Critics have long denounced private prisons in the US as unsafe, inefficient and at times, inhumane. Those critics, who include inmates and activists, seemed to find a powerful ally earlier this year when the Department of Justice announced it would phase out its use of private prisons for federal prisoners. This wouldn’t mean the end of privately-run incarceration facilities (they’re also used by immigration authorities and states), but it was seen as a step forward. Except, that when the first contracts came up for re-negotiation this fall, the federal Bureau of Prisons (BOP) quietly decided to renew them anyway. That decision, along with the election of Donald Trump, means that the US is unlikely to see the use of private prison operators diminish any time soon.
Last week, CoreCivic (CCA), one of the country’s two largest prison operators, announced that the BOP had renewed its contract for two years to run the McRae Correctional Facility in Georgia. According to the company, the new agreement was barely changed, with only an 8% reduction in inmate beds. This despite an August memo from the deputy attorney general Sally Yates that stated that the Department of Justice, which oversees BOP, would either nix the contracts, or “substantially” reduce them when they came up for renewal.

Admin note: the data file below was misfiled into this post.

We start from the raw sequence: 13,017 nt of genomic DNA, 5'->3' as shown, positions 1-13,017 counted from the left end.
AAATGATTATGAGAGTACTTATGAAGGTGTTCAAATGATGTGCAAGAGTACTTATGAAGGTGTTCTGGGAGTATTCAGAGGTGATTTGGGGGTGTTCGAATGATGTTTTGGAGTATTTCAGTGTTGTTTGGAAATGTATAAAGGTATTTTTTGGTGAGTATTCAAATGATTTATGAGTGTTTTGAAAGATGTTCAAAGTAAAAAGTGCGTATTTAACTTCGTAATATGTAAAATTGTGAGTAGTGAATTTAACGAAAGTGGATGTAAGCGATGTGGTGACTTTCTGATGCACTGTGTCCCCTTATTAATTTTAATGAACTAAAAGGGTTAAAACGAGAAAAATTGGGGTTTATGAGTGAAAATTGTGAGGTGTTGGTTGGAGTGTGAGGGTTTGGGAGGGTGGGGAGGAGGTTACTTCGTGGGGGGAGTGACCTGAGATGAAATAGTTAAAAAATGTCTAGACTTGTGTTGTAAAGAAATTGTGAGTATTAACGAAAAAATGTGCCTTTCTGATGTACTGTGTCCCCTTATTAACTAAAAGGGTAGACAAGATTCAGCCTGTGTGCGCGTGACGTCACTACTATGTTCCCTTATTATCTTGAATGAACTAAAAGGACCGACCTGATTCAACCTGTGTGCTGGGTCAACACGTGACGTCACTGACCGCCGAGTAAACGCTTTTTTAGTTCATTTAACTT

Curiously, the BOP said the new contract, reduced the number of beds by 24%, and saved $6 million in costs, and followed DOJ instructions. The reason for the discrepancy? BOP initially provided Quartz only the maximum capacity of the facility as a basis for the calculation. CoreCivic presented the minimum number of beds it would get paid for—the fixed amount it is guaranteed by the contract.
Either way the contract renewal is spun, activists are disappointed. According to the American Civil Liberties Union, the McRae facility neglected the medical care of some inmates, and unduly punished inmates with solitary confinement. In 2011, the group asked the BOP to shut the prison down.
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